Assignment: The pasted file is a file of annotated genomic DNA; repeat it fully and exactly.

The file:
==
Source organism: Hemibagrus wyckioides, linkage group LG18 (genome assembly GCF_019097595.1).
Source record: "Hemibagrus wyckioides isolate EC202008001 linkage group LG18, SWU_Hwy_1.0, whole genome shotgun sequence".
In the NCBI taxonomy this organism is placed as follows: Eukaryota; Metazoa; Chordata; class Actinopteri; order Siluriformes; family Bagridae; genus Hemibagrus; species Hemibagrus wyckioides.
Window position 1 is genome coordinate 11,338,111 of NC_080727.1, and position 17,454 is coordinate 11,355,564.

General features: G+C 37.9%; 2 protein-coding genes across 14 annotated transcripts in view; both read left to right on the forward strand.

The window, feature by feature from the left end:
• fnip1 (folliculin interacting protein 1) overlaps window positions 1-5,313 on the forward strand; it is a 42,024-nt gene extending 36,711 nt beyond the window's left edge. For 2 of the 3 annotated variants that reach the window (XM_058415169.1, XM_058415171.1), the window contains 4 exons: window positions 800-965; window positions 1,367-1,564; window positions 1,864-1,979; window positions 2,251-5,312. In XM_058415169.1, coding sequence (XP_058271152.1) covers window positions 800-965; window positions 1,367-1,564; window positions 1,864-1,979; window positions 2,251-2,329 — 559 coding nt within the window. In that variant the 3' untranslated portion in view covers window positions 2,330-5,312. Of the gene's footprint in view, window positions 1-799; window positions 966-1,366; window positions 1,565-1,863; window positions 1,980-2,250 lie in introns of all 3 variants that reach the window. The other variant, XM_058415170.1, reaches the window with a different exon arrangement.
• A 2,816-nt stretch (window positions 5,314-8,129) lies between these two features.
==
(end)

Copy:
Source organism: Hemibagrus wyckioides, linkage group LG18 (genome assembly GCF_019097595.1).
Source record: "Hemibagrus wyckioides isolate EC202008001 linkage group LG18, SWU_Hwy_1.0, whole genome shotgun sequence".
In the NCBI taxonomy this organism is placed as follows: Eukaryota; Metazoa; Chordata; class Actinopteri; order Siluriformes; family Bagridae; genus Hemibagrus; species Hemibagrus wyckioides.
Window position 1 is genome coordinate 11,338,111 of NC_080727.1, and position 17,454 is coordinate 11,355,564.

General features: G+C 37.9%; 2 protein-coding genes across 14 annotated transcripts in view; both read left to right on the forward strand.

The window, feature by feature from the left end:
• fnip1 (folliculin interacting protein 1) overlaps window positions 1-5,313 on the forward strand; it is a 42,024-nt gene extending 36,711 nt beyond the window's left edge. For 2 of the 3 annotated variants that reach the window (XM_058415169.1, XM_058415171.1), the window contains 4 exons: window positions 800-965; window positions 1,367-1,564; window positions 1,864-1,979; window positions 2,251-5,312. In XM_058415169.1, coding sequence (XP_058271152.1) covers window positions 800-965; window positions 1,367-1,564; window positions 1,864-1,979; window positions 2,251-2,329 — 559 coding nt within the window. In that variant the 3' untranslated portion in view covers window positions 2,330-5,312. Of the gene's footprint in view, window positions 1-799; window positions 966-1,366; window positions 1,565-1,863; window positions 1,980-2,250 lie in introns of all 3 variants that reach the window. The other variant, XM_058415170.1, reaches the window with a different exon arrangement.
• A 2,816-nt stretch (window positions 5,314-8,129) lies between these two features.